Alberto Arcos: Havana in black and white
By: Ibis Frade, Photos Courtesy of Alberto Arcos
Havana , plain and simple. A city removed from its popular image, a bare and sensual metropolis; that is what seems to be one of Cuban photographer Alberto Arcos’ big passions and a recurring theme in his work.
Attached to his “old school ” ways, the “Chino Arcos”, as his friends call him, also prefers the black and white image, which he considers to have a more dramatic effect, he said to Cubaplus.
Precisely in his series Razones Ocultas (Secret Reasons) (2005), both tendencies are present and perhaps that is why he still fondly remembers it, even after several years.
He admits that during one whole year he studied the city through different eyes, looking for signs of architectural deterioration to capture and expose in this exhibition which took place in Cuba and Austria.
“I focused on the details, the general background did not interest me. In addition I used film of very low photographic intensity, a method technically knows as ASA.”
“I also concentrated on Havana during the ‘special period´, during which the economy of the country experienced very hard times, and did an exhibition on this in Madrid and Montevideo,” he adds.
“Cuba’s capital has very significant sunlight which has been very inspiring. Also, this city is like a woman who is born beautiful and continues being so without make up”.
“Havana has a silent soul, in spite of its deterioration and abandonment. It is my city, my identity, the place where I was born, where I live… and I will always return to this subject,” he says assuredly.
Arcos remains faithful to a “more classical” style because he comes from a generation inspired by analog and black and white photography. Still today he continues on this path, without rejecting the possibilities of digital.
“Black and white photography is more dramatic and has a much bigger impact. When I think of color what comes to mind is a poster, an advertisement, an almanac, or a catalogue”.
“The visual impact of the grey tones is also very much appreciated in Havana, a place so surreal and full of contrasts,” he adds.
“Although times change, poetically I feel more comfortable with analog technology. As far as I am concerned there is no replacement for film,” he says convincingly.
“From a practical point of view, digital can work. The essence takes root in what you want to express and how you want to do it. Sometimes it is not the method but only the concept that matters”.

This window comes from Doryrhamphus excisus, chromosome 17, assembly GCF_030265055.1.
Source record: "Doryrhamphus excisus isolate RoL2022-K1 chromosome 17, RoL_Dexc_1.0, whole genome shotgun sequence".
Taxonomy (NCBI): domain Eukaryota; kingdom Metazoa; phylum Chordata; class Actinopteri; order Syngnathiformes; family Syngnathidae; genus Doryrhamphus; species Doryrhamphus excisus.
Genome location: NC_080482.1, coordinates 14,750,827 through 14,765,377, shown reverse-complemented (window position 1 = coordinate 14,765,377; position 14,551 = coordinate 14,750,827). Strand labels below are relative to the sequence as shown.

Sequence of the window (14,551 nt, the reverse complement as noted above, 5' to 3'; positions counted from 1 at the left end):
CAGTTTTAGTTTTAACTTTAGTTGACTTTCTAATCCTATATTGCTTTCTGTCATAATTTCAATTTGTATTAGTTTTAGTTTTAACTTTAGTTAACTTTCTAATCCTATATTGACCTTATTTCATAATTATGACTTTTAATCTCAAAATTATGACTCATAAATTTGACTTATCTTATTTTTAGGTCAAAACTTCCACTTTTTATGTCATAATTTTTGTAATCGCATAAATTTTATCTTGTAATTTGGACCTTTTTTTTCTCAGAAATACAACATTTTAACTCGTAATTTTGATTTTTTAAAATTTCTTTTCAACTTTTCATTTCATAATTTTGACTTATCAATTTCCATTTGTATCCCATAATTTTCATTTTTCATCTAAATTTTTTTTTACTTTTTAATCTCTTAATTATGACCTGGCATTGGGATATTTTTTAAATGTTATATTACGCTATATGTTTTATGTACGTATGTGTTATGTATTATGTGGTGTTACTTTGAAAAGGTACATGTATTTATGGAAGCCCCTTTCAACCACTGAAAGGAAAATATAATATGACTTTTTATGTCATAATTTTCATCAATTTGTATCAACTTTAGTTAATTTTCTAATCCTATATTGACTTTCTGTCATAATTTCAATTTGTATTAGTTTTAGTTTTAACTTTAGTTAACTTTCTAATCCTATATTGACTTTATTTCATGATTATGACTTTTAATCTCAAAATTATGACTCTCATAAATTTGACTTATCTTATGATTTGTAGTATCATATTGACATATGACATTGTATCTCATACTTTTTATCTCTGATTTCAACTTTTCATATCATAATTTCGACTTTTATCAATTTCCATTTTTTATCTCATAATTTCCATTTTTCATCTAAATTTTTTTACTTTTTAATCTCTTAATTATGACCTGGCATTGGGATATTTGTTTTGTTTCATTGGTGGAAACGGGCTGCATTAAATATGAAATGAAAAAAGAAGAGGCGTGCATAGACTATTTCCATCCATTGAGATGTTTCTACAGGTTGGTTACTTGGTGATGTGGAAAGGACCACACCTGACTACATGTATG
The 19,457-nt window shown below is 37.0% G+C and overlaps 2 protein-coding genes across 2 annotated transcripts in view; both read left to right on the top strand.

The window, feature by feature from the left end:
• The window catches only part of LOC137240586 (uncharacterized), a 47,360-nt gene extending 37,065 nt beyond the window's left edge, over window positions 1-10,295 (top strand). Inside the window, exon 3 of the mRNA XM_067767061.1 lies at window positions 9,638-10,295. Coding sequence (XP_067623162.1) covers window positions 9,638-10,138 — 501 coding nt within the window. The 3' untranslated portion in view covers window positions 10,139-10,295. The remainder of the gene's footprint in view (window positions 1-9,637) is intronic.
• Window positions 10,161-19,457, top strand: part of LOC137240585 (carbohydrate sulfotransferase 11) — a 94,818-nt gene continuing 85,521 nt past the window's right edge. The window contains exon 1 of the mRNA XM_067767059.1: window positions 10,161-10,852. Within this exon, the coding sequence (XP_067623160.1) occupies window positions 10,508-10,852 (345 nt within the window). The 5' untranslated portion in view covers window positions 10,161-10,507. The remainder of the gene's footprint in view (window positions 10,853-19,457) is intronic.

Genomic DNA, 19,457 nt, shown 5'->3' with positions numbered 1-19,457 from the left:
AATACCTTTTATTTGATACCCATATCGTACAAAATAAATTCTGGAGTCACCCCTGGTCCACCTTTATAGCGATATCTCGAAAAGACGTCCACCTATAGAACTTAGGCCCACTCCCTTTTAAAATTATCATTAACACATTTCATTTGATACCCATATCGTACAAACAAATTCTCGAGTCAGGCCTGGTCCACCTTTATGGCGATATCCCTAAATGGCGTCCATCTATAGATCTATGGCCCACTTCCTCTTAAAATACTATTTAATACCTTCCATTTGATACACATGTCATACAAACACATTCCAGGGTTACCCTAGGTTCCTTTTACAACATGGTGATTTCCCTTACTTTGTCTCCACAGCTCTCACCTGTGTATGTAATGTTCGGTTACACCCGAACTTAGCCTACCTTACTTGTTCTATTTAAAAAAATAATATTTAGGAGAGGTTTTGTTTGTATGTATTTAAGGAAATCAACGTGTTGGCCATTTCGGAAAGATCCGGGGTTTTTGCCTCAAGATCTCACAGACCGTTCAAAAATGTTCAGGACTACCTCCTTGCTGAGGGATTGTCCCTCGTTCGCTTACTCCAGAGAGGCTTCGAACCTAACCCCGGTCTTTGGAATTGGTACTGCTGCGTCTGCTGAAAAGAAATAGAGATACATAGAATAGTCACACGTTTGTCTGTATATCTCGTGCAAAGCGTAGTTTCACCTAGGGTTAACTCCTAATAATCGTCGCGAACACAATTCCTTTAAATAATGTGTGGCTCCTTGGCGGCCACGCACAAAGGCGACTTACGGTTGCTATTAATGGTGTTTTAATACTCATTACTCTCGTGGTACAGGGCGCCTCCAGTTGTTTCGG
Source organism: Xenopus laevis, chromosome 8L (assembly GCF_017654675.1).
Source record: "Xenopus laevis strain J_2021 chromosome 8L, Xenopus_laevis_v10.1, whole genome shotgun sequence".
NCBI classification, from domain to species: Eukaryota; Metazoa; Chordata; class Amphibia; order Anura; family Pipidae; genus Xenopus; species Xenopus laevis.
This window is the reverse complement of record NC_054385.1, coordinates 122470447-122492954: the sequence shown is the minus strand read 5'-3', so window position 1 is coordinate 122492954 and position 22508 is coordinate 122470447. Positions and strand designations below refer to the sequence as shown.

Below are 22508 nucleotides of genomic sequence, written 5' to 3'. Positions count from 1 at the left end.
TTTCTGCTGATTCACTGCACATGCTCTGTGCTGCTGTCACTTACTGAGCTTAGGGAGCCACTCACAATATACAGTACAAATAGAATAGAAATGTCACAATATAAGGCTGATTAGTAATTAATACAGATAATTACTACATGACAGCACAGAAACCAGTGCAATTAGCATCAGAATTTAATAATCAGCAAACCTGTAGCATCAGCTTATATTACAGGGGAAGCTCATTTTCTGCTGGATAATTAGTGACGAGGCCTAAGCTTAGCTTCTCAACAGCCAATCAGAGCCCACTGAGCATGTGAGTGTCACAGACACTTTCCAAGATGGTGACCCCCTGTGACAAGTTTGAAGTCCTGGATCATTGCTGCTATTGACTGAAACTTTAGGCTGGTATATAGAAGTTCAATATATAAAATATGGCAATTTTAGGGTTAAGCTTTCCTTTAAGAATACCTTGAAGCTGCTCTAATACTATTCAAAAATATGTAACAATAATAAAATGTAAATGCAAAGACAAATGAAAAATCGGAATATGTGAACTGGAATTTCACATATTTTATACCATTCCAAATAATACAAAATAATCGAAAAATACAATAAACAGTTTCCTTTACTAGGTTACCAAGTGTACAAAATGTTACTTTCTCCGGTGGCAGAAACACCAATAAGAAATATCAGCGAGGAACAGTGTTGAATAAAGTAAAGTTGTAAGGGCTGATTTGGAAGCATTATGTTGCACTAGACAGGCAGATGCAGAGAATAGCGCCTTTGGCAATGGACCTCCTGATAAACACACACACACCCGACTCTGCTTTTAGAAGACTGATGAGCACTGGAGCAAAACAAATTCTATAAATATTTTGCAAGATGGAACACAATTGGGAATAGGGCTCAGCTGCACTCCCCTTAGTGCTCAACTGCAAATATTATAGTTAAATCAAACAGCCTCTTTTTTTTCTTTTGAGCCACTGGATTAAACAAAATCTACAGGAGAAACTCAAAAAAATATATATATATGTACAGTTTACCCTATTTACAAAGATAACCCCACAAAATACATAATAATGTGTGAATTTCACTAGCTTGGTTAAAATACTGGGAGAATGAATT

In fact, in the collection “Ciudades del Silencio” (“Cities of Silence”), recently exhibited in the galleries of the ancient convent of San Francisco of Asís, he again uses black and white for his snapshots of the Cemetery of Christopher Columbus , this time in digital.
“ This project also includes photographs of the cemeteries Père-Lachaise (Paris) and La Recoleta (Buenos Aires). I started with one idea and later different things evolved. At first, I was looking for architectural and hereditary values, but that began to seem repetitive.
“When I got to the cemetery I realized that there was an interior world of abandonment and deterioration, and this negligence in the end is a death… that is where I directed my lens”.
“Also, what is truly important is to feel good about the work. Some artists take on their project with the intent of commercializing it rapidly. Personally, I prioritize the inspiration, that is what I enjoy and, if it sells well, all the more formidable!
“It has already been several years since I devoted myself to photography, of course I began at a young age. I was studying History at the University of Havana and was also employed there at the Department of Audio-visual Means,” recounts Alarcos.
“It became such a passion for me to the point that in the third year I left my career to take a course in photo reporting and then devoted myself for a while to documentary photography”.
“However about 15 years ago I really began to feel fulfilled when I did my first exhibitions. I owe a lot to the workshop of artistic serigraphy René Portocarrero, where my inspiration really began”.
“As said the Italian Tina Modotti, “Photography is my life, I will I never stop working, I still have many years left, and still a lot to do… ,”affirms Arcos.
“I am presently working on a collection devoted to Cuban photographers. These artists are talented and are almost always in the background. Few are known and I want to change that”.
“Up to now I have photographed the hands and faces of about 25 of my colleagues. In the past I did similar work with famous musicians who smoked tobacco,” he indicates.
“I live life with great optimism. Photography has been a great part of my existence and I am happy to create and live in Cuba”.
“To the young people who are beginning in this profession I advise them to work hard and always look for inspiration. Korda said that skill is learned in two or three months, but the truly important thing is that which is “invisible is to the eyes,” Arcos believes.
“Perfection is all about personal achievement, that which fills your heart with poetry”.